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Exercises for Anxiety Relief

By Susan Stopper ; Updated August 14, 2017

Research has shown that exercise can be effective in relieving anxiety, according to the Anxiety Disorders Association of America. But some exercises may be better than others. For instance, Johns Hopkins Mood Disorders Center warns that competitive sports may not offer the same anxiety relief as other exercises if you tend to get caught up in the stress of winning or losing. But that still leaves a variety of anxiety-fighting exercises that can suit a wide range of physical abilities and interests.

Mood-Booster Running

Runners often report feeling more relaxed and in a better mood after running. Some even experience a runner’s high or a feeling of euphoria from running. Aerobic exercises like running release feel-good chemicals in the brain called endorphins, which can help relieve anxiety. According to the ADAA, researchers have found that individuals who exercise vigorously and regularly were 25 percent less likely to develop an anxiety disorder or depression over the next five years.

Regular Walking

Exercise doesn’t need to be vigorous to provide some anxiety relief. According to the ADAA, just 10 minutes of walking can help relieve anxiety. The anxiety relief may only be temporary–a few hours or so–but if done regularly it can provide more continuous relief.

Swimming and Dancing

According to Johns Hopkins Mood Disorders Center, exercises that are continuous and rhythmic tend to be especially beneficial for anxiety relief. The continuous and rhythmic flow of swimming can be an effective exercise for relieving anxiety. Dancing is likewise continuous and rhythmic with the added bonus of a strong aerobic element. Many people also find listening to music relaxing, so dancing to calming or uplifting music can provide stress relief and cardio benefits.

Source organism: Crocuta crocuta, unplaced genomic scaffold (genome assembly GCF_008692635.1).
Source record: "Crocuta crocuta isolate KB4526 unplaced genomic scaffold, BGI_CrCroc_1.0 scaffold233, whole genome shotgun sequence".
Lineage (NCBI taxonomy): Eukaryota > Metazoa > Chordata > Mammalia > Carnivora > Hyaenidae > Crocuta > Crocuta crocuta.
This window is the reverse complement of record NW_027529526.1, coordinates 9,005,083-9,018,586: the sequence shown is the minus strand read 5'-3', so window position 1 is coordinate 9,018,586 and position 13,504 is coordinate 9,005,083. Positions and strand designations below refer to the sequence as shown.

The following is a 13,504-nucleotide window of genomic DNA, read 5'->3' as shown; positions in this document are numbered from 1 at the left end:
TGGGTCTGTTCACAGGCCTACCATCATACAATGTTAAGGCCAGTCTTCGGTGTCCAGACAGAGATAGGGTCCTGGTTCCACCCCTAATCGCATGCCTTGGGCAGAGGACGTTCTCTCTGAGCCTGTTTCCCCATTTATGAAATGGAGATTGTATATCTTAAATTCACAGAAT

Yoga and Meditation

Yoga, which involves physical poses, controlled breathing and meditation, is effective for relieving stress and anxiety. According to Harvard Medical Center Health Publications, the mind-body connection in yoga poses helps still mind-chatter and regulate physiological responses to stress. In studies reviewed by Harvard, yoga lowered blood pressure, relaxed respiration, reduced heart rate while increasing heart rate variability, and relieved emotional distress. Heart rate variability corresponds to the flexibility with which the body deals with stress.

Tai Chi

Tai chi, which originated in China, is an exercise that uses slow, continuous movements, meditation and controlled breathing. Several studies, including a 2003 study published in "The Journal of Alternative and Complementary Medicine," have found that tai chi has the potential to lower blood pressure and improve participants’ anxiety status.

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